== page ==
Quiet Son, Loud Tribe

In Genesis 44, Jacob’s sons are in Egypt, and the youngest son becomes a pawn in his brother Joseph’s game. There are three distinct versions of the Torah that survive today. The Masoretic Text (MT) that is used by Jewish communities, the Greek Septuagint (LXX) and the Samaritan Bible. In the Samaritan Bible, Jacob’s twelfth son is Benjamim, with the letter M at the end. In the MT and LXX, it is Benjamin with the letter N.

Benjamin is pronounced Binyamin in the MT. While Binyamin is an individual in the Bible, Binu-Yamina first appears as a tribal group in the archaeological record.

The ancient city of Mari was discovered near the modern city of Tell Harir in Syria, west of the Euphrates River. The city was a trading center, bringing goods to and from the Mediterranean to Mesopotamia. The ancient city flourished in the 3rd millennium BCE, and peaked in the 18th century BCE, when it was destroyed by the Babylonian king Hammurabi. In the 1930s, a French run excavation of the site unearthed a massive palace complex that has produced over 20,000 documents, primarily in the East Semitic language of Akkadian.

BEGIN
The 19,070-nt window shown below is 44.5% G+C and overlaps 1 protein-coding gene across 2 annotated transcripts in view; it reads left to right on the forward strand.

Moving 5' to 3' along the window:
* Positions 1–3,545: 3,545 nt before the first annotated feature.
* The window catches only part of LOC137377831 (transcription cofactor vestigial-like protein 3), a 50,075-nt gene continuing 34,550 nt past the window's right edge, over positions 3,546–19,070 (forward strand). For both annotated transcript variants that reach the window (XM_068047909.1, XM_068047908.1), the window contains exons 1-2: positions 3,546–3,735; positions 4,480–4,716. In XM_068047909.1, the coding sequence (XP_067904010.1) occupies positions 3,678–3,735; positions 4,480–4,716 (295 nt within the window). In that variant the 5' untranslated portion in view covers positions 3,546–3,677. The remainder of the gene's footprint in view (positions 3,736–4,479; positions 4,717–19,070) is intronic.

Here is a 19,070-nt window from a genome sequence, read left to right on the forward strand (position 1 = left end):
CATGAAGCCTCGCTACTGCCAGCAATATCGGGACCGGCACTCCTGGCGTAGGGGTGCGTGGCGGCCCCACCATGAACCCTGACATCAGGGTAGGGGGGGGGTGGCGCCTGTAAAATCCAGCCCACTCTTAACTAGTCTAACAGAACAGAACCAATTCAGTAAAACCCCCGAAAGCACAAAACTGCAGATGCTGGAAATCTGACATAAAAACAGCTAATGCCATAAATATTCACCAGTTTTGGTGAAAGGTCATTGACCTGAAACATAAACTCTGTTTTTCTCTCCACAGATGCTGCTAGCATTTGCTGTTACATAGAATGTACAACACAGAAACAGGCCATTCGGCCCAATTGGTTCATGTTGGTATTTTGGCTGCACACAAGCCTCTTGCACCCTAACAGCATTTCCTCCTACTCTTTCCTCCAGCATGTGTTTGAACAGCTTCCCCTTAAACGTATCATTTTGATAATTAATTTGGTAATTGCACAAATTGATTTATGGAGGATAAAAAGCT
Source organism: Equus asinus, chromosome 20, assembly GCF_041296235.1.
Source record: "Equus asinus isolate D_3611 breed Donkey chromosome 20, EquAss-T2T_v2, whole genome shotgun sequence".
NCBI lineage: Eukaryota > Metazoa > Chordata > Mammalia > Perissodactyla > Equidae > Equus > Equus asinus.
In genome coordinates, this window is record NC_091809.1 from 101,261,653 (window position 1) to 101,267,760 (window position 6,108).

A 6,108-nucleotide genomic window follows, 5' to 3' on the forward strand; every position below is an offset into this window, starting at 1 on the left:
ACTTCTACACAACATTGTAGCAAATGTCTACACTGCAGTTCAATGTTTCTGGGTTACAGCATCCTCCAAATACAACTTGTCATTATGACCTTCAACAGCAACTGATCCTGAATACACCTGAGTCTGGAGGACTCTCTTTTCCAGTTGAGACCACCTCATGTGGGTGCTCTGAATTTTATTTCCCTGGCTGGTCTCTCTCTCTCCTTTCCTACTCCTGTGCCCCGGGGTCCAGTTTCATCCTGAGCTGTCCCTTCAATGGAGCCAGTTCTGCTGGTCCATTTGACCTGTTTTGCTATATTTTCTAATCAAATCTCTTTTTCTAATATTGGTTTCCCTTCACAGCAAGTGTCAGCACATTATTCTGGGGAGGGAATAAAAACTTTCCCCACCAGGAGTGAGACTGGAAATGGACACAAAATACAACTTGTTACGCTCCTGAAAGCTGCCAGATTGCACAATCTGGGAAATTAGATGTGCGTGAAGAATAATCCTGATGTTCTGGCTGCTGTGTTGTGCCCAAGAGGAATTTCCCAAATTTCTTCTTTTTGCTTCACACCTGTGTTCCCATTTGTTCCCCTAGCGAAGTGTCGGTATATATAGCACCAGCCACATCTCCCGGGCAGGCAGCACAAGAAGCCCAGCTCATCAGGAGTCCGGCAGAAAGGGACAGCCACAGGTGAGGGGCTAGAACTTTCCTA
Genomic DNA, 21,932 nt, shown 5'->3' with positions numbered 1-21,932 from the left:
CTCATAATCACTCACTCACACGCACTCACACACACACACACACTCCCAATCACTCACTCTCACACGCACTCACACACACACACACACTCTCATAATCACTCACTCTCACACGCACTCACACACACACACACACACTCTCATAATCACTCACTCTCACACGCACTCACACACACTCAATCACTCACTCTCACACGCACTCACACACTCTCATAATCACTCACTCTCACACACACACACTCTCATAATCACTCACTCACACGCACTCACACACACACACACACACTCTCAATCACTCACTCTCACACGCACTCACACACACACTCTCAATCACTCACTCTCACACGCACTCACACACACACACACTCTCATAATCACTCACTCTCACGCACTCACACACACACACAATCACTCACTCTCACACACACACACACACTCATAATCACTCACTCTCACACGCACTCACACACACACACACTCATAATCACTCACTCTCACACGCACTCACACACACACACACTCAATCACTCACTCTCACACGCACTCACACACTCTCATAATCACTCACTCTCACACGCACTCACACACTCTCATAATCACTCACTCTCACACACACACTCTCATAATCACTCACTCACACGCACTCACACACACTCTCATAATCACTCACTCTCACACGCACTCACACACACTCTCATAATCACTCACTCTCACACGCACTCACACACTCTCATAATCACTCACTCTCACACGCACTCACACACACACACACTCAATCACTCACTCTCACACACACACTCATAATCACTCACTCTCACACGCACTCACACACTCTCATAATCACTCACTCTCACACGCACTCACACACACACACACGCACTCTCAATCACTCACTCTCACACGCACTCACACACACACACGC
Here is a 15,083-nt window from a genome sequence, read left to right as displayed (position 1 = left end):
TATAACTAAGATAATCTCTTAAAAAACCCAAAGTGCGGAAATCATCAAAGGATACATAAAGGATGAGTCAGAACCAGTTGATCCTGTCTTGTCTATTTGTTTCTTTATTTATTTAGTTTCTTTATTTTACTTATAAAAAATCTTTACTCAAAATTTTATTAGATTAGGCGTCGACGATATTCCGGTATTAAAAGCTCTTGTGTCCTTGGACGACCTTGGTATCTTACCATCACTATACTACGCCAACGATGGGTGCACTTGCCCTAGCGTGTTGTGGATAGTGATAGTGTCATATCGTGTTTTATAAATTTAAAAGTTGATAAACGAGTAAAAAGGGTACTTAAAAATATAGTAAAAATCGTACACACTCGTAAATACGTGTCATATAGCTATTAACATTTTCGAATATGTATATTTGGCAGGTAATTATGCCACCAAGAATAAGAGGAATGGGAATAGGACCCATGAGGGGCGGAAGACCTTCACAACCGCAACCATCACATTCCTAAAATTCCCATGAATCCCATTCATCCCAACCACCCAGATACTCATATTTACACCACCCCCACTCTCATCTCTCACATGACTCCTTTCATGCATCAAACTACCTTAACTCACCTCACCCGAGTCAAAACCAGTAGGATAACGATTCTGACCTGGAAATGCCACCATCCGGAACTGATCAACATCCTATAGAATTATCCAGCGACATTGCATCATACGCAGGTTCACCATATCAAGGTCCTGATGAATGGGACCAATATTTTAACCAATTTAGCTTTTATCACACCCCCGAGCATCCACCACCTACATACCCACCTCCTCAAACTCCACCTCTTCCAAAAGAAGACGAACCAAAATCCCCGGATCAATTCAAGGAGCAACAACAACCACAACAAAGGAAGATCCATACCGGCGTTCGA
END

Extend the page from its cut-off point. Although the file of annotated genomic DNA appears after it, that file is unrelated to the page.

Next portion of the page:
Tablets found contain tribe names that begin with a logogram, a character that represents a word, for the word “son of.” The word could be read one way in the Mesopotamian language Akkadian, or as Binu in the Northwest Semitic language. There were two rival groups, the Binu-Sim’al and the Binu-Yamina.

The Binu-Yamina was a confederation of five Northwest Semitic speaking Amorite tribes: Yarihu, Amnanu, Rabbu, Yahruru and Uprapu. Geographically, they were spread from Mesopotamia to southern Syria. They began as nomads. One text describes the Binu-Yamina as ‘the one who digs up mushrooms at the foot of the mountain…who eats uncooked meat, who in his lifetime does not have a house, who one the day of his death will not be buried.’ Eventually the Binu-Yamina settled.

It is interesting to note that while the Benjamin character in the Bible is silent, the Benjamin tribe in the Bible is amongst the noisier ones. When Joshua leads the nation of Israel across the Jordan, his first attacks are at Jericho and Ai, both within the territory of Benjamin. In the Song of Deborah, in the Book of Judges, Benjamin is the second tribe praised for joining the fight. Israel’s first king was Saul, from the tribe of Benjamin. And the temples of the southern Kingdom of Judah and the northern Kingdom of Israel were in Jerusalem and Bethel, directly adjacent to Benjamin’s territory.

The Mari tablets are catalogued as Archives Royales de Mari (ARM). The vast trove of Mari tablets, including the Binu Yamina tablets, are held at the National Museum of Aleppo, the National Museum of Damascus, and the Deir ez-Zor Museum in Syria. Consult with the U.S. State Department for travel plans.